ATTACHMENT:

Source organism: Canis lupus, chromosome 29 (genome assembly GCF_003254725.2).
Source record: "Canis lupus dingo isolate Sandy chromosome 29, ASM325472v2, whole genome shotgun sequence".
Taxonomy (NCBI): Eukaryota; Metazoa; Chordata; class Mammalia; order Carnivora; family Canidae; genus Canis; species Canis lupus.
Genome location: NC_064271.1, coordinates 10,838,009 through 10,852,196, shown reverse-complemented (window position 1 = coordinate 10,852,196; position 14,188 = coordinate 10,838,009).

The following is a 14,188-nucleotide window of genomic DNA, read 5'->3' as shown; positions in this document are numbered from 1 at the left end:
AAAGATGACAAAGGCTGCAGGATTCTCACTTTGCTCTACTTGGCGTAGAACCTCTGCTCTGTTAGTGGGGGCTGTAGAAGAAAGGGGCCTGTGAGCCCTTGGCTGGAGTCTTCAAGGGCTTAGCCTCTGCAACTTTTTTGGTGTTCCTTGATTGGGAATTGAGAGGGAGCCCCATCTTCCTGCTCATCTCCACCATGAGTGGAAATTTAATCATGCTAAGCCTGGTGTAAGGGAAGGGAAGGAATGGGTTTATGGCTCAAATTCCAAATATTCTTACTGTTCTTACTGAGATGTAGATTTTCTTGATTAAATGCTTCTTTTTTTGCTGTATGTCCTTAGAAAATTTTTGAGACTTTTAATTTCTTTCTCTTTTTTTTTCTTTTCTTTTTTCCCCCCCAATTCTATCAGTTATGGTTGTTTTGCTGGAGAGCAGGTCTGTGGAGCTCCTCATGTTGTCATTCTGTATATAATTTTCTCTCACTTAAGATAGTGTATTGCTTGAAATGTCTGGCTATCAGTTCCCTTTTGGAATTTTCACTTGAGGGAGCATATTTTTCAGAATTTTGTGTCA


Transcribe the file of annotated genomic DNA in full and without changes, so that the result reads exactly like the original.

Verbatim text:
Source organism: Canis lupus, chromosome 29 (genome assembly GCF_003254725.2).
Source record: "Canis lupus dingo isolate Sandy chromosome 29, ASM325472v2, whole genome shotgun sequence".
Taxonomy (NCBI): Eukaryota; Metazoa; Chordata; class Mammalia; order Carnivora; family Canidae; genus Canis; species Canis lupus.
Genome location: NC_064271.1, coordinates 10,838,009 through 10,852,196, shown reverse-complemented (window position 1 = coordinate 10,852,196; position 14,188 = coordinate 10,838,009).

The following is a 14,188-nucleotide window of genomic DNA, read 5'->3' as shown; positions in this document are numbered from 1 at the left end:
AAAGATGACAAAGGCTGCAGGATTCTCACTTTGCTCTACTTGGCGTAGAACCTCTGCTCTGTTAGTGGGGGCTGTAGAAGAAAGGGGCCTGTGAGCCCTTGGCTGGAGTCTTCAAGGGCTTAGCCTCTGCAACTTTTTTGGTGTTCCTTGATTGGGAATTGAGAGGGAGCCCCATCTTCCTGCTCATCTCCACCATGAGTGGAAATTTAATCATGCTAAGCCTGGTGTAAGGGAAGGGAAGGAATGGGTTTATGGCTCAAATTCCAAATATTCTTACTGTTCTTACTGAGATGTAGATTTTCTTGATTAAATGCTTCTTTTTTTGCTGTATGTCCTTAGAAAATTTTTGAGACTTTTAATTTCTTTCTCTTTTTTTTTCTTTTCTTTTTTCCCCCCCAATTCTATCAGTTATGGTTGTTTTGCTGGAGAGCAGGTCTGTGGAGCTCCTCATGTTGTCATTCTGTATATAATTTTCTCTCACTTAAGATAGTGTATTGCTTGAAATGTCTGGCTATCAGTTCCCTTTTGGAATTTTCACTTGAGGGAGCATATTTTTCAGAATTTTGTGTCA